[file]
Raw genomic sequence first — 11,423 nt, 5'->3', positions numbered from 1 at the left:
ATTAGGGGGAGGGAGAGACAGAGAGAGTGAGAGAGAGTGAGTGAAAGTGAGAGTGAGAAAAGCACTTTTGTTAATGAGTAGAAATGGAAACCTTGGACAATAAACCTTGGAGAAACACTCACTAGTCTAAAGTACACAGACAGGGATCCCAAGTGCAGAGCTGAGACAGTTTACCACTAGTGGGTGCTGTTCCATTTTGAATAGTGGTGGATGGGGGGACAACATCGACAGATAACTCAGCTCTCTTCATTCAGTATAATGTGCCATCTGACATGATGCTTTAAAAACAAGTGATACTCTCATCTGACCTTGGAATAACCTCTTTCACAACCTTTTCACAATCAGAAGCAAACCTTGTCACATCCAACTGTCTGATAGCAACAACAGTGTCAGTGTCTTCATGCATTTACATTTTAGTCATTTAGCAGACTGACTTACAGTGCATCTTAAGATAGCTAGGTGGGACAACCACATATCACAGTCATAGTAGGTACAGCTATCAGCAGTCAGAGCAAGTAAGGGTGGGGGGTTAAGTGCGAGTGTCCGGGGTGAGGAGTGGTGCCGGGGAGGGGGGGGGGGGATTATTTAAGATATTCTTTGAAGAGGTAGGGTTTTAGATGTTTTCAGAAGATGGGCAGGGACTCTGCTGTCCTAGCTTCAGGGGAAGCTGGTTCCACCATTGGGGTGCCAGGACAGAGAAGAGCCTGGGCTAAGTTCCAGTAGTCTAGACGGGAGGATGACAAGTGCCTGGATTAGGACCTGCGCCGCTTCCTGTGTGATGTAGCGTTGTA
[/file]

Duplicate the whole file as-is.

Raw genomic sequence first — 11,423 nt, 5'->3', positions numbered from 1 at the left:
ATTAGGGGGAGGGAGAGACAGAGAGAGTGAGAGAGAGTGAGTGAAAGTGAGAGTGAGAAAAGCACTTTTGTTAATGAGTAGAAATGGAAACCTTGGACAATAAACCTTGGAGAAACACTCACTAGTCTAAAGTACACAGACAGGGATCCCAAGTGCAGAGCTGAGACAGTTTACCACTAGTGGGTGCTGTTCCATTTTGAATAGTGGTGGATGGGGGGACAACATCGACAGATAACTCAGCTCTCTTCATTCAGTATAATGTGCCATCTGACATGATGCTTTAAAAACAAGTGATACTCTCATCTGACCTTGGAATAACCTCTTTCACAACCTTTTCACAATCAGAAGCAAACCTTGTCACATCCAACTGTCTGATAGCAACAACAGTGTCAGTGTCTTCATGCATTTACATTTTAGTCATTTAGCAGACTGACTTACAGTGCATCTTAAGATAGCTAGGTGGGACAACCACATATCACAGTCATAGTAGGTACAGCTATCAGCAGTCAGAGCAAGTAAGGGTGGGGGGTTAAGTGCGAGTGTCCGGGGTGAGGAGTGGTGCCGGGGAGGGGGGGGGGGGATTATTTAAGATATTCTTTGAAGAGGTAGGGTTTTAGATGTTTTCAGAAGATGGGCAGGGACTCTGCTGTCCTAGCTTCAGGGGAAGCTGGTTCCACCATTGGGGTGCCAGGACAGAGAAGAGCCTGGGCTAAGTTCCAGTAGTCTAGACGGGAGGATGACAAGTGCCTGGATTAGGACCTGCGCCGCTTCCTGTGTGATGTAGCGTTGTA